Forests contribute to South Carolina’s natural beauty, economy, and public health. This year, there is a new project to keep them healthy. (Photos by Danielle Cahn)

A national partnership is creating opportunities for local organizations to restore South Carolina’s Piedmont forests, improve water quality and collaborate in new ways.

The U.S. Department of Agriculture announced Feb. 23 it will invest more than $1.5 million toward restoration efforts in the Upstate watershed.

The Piedmont forest was targeted because of the positive effect the restoration could have on the environment and public life.

“Forests are one of the top agricultural and natural resource elements here in the state of South Carolina,” said Darvis Jordan, the partnerships coordinator for the Natural Resource Conservation Service.

Forest management is an integral part of sustaining that valuable resource.

Forestry supports more than 100,000 jobs in the state, according to a report by the Darla Moore School of Business at USC and the S.C. Forestry Commission.  The industry is expected to continue growing over the next decade.

But past forest management practices have contributed to decreased water quality in forested areas.

Silt, decay, erosion and toxic chemicals are what officials hope to avoid.

County soil, water and conservation partners as well as state agencies will work together under the grant.

The project will give local partners the opportunity to develop better practices, Jordan said.

“In South Carolina, there are excellent opportunities for us to not only continue to be a model of what healthy forest lands look like, and what recovering forest land looks like,” Jordan said. “But also to overcome some of the challenges that may have impacted the state because of past forest practices or past business forest practices that at one point left a negative impact.”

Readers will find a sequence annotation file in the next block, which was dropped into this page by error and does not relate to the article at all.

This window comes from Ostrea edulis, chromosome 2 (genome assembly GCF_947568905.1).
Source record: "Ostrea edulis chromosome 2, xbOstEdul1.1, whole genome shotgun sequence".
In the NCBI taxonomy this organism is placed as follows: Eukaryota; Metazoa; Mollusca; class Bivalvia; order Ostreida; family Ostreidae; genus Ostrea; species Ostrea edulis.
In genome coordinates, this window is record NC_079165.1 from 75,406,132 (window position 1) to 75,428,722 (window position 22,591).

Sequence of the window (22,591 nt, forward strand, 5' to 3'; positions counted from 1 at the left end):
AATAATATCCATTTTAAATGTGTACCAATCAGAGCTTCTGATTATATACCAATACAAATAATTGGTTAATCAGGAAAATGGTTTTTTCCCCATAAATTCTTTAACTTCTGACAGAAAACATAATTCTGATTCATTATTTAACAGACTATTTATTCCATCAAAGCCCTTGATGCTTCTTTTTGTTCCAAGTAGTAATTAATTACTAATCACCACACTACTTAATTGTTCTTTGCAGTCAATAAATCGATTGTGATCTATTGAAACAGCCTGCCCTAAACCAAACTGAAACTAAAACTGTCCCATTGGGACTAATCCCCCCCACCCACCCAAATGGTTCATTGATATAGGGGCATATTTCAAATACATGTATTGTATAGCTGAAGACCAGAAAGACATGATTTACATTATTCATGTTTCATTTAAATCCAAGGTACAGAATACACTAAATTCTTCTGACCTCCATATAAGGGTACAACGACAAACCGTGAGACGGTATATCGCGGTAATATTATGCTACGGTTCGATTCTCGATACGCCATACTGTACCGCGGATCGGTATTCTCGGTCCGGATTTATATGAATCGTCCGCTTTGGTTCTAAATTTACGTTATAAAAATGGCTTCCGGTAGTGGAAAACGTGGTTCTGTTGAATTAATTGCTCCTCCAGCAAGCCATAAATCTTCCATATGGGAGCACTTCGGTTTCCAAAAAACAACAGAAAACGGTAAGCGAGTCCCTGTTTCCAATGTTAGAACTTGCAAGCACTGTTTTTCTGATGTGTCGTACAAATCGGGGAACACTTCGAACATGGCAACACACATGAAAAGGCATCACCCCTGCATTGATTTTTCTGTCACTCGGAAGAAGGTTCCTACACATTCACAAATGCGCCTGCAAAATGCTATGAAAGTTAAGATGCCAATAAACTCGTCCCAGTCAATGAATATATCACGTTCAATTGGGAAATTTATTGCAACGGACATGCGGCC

The S.C. Forestry Commission, a partner on the project, hopes the funding will help promote more consistent forest management practices on private lands as well.

More than 80% of S.C. forestland is privately owned. So reaching landowners is important to maintaining the Piedmont’s environment.

“If, through this partnership, we can get people to manage their forest land more actively, then that’s a win-win for this initiative for water quality for everybody downstream as well as for the landowners themselves,” said Russell Hubright, forest management chief for the Forestry Commission.

Improving water quality is a key focus.

A lack of tree cover can increase erosion and introduce sediment and pollutants. Decaying trees also can introduce harmful substances to the water supply.

There are other reasons to maintain forests.

A healthy forest is more profitable to its owners.

“One of the best ways to get people to keep land in forests is to encourage them to cut the trees,” Hubright said. “So that sounds kind of odd, right? But if people are making money off of the trees every once in a while, … they’re more likely to keep the land … and manage their timber.”

The project is still in an early stage. Local partners are being informed about what the scope of the project will be.

Hubright is optimistic that the partnerships will allow them to better serve the community.

“(The partners) bring various levels of expertise,” Hubright said. “So I think that’s one of the values of this kind of an initiative. It gets us all to sit down literally, you know, at the table and talk about how we can work together.”

Learn more about what forest management does for you!